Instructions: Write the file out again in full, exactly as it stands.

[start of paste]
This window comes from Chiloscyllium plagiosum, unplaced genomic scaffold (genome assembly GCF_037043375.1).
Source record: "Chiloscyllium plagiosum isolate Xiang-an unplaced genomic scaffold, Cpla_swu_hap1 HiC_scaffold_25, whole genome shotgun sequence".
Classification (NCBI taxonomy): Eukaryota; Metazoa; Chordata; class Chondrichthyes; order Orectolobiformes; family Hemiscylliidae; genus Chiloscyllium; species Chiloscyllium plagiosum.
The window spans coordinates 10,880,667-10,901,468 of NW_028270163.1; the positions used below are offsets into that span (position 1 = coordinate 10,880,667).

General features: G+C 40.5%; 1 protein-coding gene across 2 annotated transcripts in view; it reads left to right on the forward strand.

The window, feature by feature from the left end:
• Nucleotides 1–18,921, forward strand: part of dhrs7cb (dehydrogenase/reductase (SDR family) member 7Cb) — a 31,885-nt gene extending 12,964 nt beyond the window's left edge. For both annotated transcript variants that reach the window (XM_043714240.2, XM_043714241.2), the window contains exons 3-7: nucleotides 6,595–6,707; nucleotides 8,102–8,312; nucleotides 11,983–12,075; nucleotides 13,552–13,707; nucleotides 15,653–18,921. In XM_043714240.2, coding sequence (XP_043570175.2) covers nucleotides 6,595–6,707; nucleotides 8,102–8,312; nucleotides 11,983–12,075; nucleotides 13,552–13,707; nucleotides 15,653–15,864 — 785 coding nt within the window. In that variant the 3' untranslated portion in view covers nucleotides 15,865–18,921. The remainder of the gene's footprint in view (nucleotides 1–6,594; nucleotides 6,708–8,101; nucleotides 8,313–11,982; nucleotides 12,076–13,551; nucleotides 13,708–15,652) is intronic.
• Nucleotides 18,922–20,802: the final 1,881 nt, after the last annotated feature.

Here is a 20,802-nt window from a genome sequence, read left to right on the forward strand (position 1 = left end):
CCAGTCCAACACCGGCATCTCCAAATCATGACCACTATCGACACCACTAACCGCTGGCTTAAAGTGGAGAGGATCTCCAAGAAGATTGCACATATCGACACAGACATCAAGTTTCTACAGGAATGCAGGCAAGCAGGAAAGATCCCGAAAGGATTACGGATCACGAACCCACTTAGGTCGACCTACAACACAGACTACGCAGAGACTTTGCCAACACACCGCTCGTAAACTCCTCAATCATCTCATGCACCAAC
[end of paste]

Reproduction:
This window comes from Chiloscyllium plagiosum, unplaced genomic scaffold (genome assembly GCF_037043375.1).
Source record: "Chiloscyllium plagiosum isolate Xiang-an unplaced genomic scaffold, Cpla_swu_hap1 HiC_scaffold_25, whole genome shotgun sequence".
Classification (NCBI taxonomy): Eukaryota; Metazoa; Chordata; class Chondrichthyes; order Orectolobiformes; family Hemiscylliidae; genus Chiloscyllium; species Chiloscyllium plagiosum.
The window spans coordinates 10,880,667-10,901,468 of NW_028270163.1; the positions used below are offsets into that span (position 1 = coordinate 10,880,667).

General features: G+C 40.5%; 1 protein-coding gene across 2 annotated transcripts in view; it reads left to right on the forward strand.

The window, feature by feature from the left end:
• Nucleotides 1–18,921, forward strand: part of dhrs7cb (dehydrogenase/reductase (SDR family) member 7Cb) — a 31,885-nt gene extending 12,964 nt beyond the window's left edge. For both annotated transcript variants that reach the window (XM_043714240.2, XM_043714241.2), the window contains exons 3-7: nucleotides 6,595–6,707; nucleotides 8,102–8,312; nucleotides 11,983–12,075; nucleotides 13,552–13,707; nucleotides 15,653–18,921. In XM_043714240.2, coding sequence (XP_043570175.2) covers nucleotides 6,595–6,707; nucleotides 8,102–8,312; nucleotides 11,983–12,075; nucleotides 13,552–13,707; nucleotides 15,653–15,864 — 785 coding nt within the window. In that variant the 3' untranslated portion in view covers nucleotides 15,865–18,921. The remainder of the gene's footprint in view (nucleotides 1–6,594; nucleotides 6,708–8,101; nucleotides 8,313–11,982; nucleotides 12,076–13,551; nucleotides 13,708–15,652) is intronic.
• Nucleotides 18,922–20,802: the final 1,881 nt, after the last annotated feature.

Here is a 20,802-nt window from a genome sequence, read left to right on the forward strand (position 1 = left end):
CCAGTCCAACACCGGCATCTCCAAATCATGACCACTATCGACACCACTAACCGCTGGCTTAAAGTGGAGAGGATCTCCAAGAAGATTGCACATATCGACACAGACATCAAGTTTCTACAGGAATGCAGGCAAGCAGGAAAGATCCCGAAAGGATTACGGATCACGAACCCACTTAGGTCGACCTACAACACAGACTACGCAGAGACTTTGCCAACACACCGCTCGTAAACTCCTCAATCATCTCATGCACCAAC